The browser interface is very simple to navigate with easy access to all settings. General firewall protection is provided by NAT and stateful packet inspection while client IP filters control what services specific LAN users are allowed to access such as sending or receiving email, FTP or web browsing. A smart feature is rule scheduling as this determines what times and days each restriction comes into effect. One computer in the LAN can be placed in a DMZ (demilitarized zone) allowing unrestricted incoming access to any services it may be running - this is ideal for gaming consoles. For wireless security both WEP and WPA are supported and MAC address filters can be used to restrict or allow access for wireless clients. The QoS (quality of service) option could prove useful as it automatically prioritises traffic such as VoIP (voice over IP) and multimedia streams.
Belkin claims that its parental controls are unique but it’s a hosted service that’s the same in principal to that provided by the Billion myGuard 7500GL. When a user attempts to access a website, the request is passed to an external web filter database and checked. If it’s classed in a category that is blocked the user is advised of this and access will be denied. When you sign up for the trial you supply an email address and use a password different to that used by the router’s management interface so the job of access control can be passed to another manager or home user. You have a list of 59 categories to play with and each can be blocked or allowed individually. Belkin also offers an optional hosted reporting facility that can provide a complete history of sites being accessed and those that were blocked.
To test performance we employed a 1.6GHz Pentium M Fujitsu Siemens Lifebook running Windows XP SP2 and used a Belkin Pre-N PC Card. We encountered a problem as we could only use the notebook’s lower slot as the PC Card’s chunky MIMO aerial fouled the edge of the notebook stopping it from being placed in the top slot. Even so, we saw some stunning results with the open source Iometer reporting an impressive raw throughput of 45.6Mbit/sec over an unsecured wireless link. With WPA-PSK selected this dropped noticeably to 32.8Mbit/sec. However, MIMO delivers on range - when we moved the notebook to a floor below and with three brick walls in the way we found performance dropped by a mere four per cent. Even with the notebook removed from the building and placed in a car boot fifty feet away, performance only fell by seven per cent. Real world results were also impressive as copying a 459MB mixture of graphics files from the notebook to a PC on the LAN took a mere 132 seconds for an average rate of nearly 28Mbit/sec.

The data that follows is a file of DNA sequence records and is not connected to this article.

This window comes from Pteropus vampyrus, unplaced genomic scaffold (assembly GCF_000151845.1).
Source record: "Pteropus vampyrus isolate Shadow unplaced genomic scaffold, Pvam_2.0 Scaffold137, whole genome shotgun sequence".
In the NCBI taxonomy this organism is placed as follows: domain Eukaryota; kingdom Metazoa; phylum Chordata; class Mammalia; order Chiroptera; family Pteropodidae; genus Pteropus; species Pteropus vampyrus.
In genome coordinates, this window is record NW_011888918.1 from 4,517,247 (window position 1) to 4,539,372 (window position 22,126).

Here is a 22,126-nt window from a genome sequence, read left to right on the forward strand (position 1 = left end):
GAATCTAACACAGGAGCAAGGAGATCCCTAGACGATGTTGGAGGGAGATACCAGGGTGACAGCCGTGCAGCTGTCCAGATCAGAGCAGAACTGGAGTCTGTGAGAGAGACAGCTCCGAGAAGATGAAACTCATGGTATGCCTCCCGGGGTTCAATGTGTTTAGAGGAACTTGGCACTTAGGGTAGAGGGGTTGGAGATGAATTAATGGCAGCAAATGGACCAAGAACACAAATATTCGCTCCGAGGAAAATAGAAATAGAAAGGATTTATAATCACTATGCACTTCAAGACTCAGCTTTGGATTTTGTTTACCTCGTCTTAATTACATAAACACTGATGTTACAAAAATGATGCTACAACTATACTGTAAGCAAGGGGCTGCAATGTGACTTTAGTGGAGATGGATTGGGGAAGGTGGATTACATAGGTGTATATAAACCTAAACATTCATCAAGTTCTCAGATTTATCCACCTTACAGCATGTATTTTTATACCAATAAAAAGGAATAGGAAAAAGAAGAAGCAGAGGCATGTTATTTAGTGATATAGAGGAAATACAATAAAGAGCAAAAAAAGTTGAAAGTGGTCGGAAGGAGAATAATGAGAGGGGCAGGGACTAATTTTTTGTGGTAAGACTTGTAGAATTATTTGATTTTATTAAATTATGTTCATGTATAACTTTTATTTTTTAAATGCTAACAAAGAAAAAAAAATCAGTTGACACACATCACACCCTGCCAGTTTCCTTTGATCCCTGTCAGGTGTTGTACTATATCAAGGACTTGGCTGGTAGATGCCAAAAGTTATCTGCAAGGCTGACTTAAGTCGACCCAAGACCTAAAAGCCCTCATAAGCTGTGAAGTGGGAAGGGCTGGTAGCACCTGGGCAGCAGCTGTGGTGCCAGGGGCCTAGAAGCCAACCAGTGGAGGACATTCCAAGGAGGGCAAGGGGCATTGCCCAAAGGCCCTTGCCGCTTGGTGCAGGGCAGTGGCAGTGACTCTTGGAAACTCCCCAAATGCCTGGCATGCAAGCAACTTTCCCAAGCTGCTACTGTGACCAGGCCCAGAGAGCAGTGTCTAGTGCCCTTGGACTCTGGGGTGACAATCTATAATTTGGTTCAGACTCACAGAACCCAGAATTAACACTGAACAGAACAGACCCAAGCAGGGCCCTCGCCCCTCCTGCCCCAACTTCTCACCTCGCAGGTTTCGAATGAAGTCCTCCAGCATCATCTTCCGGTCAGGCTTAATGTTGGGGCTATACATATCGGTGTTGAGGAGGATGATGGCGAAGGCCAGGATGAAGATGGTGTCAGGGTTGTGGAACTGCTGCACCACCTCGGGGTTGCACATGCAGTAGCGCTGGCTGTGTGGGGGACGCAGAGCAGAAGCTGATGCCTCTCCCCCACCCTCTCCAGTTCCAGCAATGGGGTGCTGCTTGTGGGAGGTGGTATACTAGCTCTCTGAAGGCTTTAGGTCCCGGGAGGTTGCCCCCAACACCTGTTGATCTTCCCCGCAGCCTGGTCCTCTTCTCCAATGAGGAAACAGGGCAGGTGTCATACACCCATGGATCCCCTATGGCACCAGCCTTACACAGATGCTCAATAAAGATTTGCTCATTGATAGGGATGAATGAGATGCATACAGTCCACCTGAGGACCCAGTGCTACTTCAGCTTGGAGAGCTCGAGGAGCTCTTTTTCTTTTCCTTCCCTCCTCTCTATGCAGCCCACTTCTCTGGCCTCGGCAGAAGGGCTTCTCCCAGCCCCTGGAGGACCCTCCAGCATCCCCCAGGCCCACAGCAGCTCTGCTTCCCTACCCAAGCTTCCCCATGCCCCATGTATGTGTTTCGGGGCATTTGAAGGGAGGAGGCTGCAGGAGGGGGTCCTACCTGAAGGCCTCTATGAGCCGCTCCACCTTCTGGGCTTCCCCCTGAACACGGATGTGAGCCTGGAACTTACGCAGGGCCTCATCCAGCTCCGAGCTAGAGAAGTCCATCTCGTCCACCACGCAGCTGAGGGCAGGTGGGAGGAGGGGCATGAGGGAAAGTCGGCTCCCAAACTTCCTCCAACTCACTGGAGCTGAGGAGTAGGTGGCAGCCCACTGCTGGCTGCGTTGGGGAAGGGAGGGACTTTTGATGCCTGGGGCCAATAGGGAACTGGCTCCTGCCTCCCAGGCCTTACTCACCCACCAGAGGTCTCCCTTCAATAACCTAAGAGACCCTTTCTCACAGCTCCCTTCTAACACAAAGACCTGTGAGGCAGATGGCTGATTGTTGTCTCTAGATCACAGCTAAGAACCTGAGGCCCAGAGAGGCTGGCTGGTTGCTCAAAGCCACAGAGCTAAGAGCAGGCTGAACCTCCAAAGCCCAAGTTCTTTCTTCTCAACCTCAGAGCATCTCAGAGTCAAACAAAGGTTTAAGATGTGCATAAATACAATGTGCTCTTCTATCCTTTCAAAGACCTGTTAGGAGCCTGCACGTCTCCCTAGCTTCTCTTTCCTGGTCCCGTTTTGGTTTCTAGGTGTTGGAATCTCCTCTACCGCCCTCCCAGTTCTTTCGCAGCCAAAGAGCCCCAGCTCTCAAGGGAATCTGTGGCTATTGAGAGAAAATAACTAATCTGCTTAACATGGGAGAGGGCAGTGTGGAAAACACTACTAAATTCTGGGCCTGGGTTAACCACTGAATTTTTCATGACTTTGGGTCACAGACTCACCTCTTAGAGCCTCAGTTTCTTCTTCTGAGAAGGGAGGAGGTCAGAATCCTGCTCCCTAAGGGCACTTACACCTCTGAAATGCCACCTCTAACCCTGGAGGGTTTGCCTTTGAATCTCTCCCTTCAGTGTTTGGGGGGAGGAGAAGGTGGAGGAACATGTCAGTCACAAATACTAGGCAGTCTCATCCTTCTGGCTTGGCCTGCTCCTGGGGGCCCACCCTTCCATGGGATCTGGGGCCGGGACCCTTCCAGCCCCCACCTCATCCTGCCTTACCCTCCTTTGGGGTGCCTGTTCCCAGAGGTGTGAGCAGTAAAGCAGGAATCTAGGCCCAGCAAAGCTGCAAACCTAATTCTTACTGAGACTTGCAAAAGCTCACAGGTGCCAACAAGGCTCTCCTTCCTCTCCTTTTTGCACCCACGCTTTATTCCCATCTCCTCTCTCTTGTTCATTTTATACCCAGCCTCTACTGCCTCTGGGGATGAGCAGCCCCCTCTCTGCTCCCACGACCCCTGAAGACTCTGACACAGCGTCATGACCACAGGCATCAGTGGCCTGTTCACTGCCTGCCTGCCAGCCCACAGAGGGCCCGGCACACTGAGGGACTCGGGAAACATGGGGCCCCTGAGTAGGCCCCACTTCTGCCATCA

There’s no denying that MIMO delivers on performance as this is one of the fastest access points we’ve ever tested. Wireless range is also far superior to standard 802.11g products although you will need Belkin’s own MIMO compliant PC Cards and PCI adapters to achieve this. If these two requirements are your top priorities then the Pre-N products certainly won’t disappoint and the access point also offers a solid range of wired and wireless security features for a very reasonable price.